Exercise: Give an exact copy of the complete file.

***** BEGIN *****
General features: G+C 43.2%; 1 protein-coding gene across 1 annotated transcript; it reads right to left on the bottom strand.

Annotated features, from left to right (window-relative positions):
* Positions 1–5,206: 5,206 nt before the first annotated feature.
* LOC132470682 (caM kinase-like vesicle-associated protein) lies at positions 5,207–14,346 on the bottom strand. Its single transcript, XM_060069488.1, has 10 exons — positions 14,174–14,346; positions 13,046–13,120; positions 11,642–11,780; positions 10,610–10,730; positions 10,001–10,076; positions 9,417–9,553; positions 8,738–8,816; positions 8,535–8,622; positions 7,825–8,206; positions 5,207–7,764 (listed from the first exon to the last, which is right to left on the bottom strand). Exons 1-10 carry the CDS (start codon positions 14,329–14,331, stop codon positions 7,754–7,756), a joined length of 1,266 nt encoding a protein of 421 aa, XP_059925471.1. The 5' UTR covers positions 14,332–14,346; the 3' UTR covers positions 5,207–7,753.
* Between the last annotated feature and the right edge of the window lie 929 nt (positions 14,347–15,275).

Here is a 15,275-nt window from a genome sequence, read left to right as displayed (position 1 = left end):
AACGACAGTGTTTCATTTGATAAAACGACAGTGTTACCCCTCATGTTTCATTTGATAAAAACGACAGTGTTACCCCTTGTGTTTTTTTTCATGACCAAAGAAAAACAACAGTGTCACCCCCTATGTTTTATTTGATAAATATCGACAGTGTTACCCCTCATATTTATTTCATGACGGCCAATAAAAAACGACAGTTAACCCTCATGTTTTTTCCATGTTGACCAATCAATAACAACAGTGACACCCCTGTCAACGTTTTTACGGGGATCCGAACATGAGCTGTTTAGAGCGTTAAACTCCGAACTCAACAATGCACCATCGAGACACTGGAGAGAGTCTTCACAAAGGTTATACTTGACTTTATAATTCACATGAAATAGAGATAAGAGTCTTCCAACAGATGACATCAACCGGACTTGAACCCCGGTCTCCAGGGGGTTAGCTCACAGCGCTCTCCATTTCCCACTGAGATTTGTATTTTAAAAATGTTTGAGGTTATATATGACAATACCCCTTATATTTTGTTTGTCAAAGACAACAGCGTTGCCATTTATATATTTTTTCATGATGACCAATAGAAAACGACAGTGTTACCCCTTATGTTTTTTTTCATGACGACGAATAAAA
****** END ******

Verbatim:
General features: G+C 43.2%; 1 protein-coding gene across 1 annotated transcript; it reads right to left on the bottom strand.

Annotated features, from left to right (window-relative positions):
* Positions 1–5,206: 5,206 nt before the first annotated feature.
* LOC132470682 (caM kinase-like vesicle-associated protein) lies at positions 5,207–14,346 on the bottom strand. Its single transcript, XM_060069488.1, has 10 exons — positions 14,174–14,346; positions 13,046–13,120; positions 11,642–11,780; positions 10,610–10,730; positions 10,001–10,076; positions 9,417–9,553; positions 8,738–8,816; positions 8,535–8,622; positions 7,825–8,206; positions 5,207–7,764 (listed from the first exon to the last, which is right to left on the bottom strand). Exons 1-10 carry the CDS (start codon positions 14,329–14,331, stop codon positions 7,754–7,756), a joined length of 1,266 nt encoding a protein of 421 aa, XP_059925471.1. The 5' UTR covers positions 14,332–14,346; the 3' UTR covers positions 5,207–7,753.
* Between the last annotated feature and the right edge of the window lie 929 nt (positions 14,347–15,275).

Here is a 15,275-nt window from a genome sequence, read left to right as displayed (position 1 = left end):
AACGACAGTGTTTCATTTGATAAAACGACAGTGTTACCCCTCATGTTTCATTTGATAAAAACGACAGTGTTACCCCTTGTGTTTTTTTTCATGACCAAAGAAAAACAACAGTGTCACCCCCTATGTTTTATTTGATAAATATCGACAGTGTTACCCCTCATATTTATTTCATGACGGCCAATAAAAAACGACAGTTAACCCTCATGTTTTTTCCATGTTGACCAATCAATAACAACAGTGACACCCCTGTCAACGTTTTTACGGGGATCCGAACATGAGCTGTTTAGAGCGTTAAACTCCGAACTCAACAATGCACCATCGAGACACTGGAGAGAGTCTTCACAAAGGTTATACTTGACTTTATAATTCACATGAAATAGAGATAAGAGTCTTCCAACAGATGACATCAACCGGACTTGAACCCCGGTCTCCAGGGGGTTAGCTCACAGCGCTCTCCATTTCCCACTGAGATTTGTATTTTAAAAATGTTTGAGGTTATATATGACAATACCCCTTATATTTTGTTTGTCAAAGACAACAGCGTTGCCATTTATATATTTTTTCATGATGACCAATAGAAAACGACAGTGTTACCCCTTATGTTTTTTTTCATGACGACGAATAAAA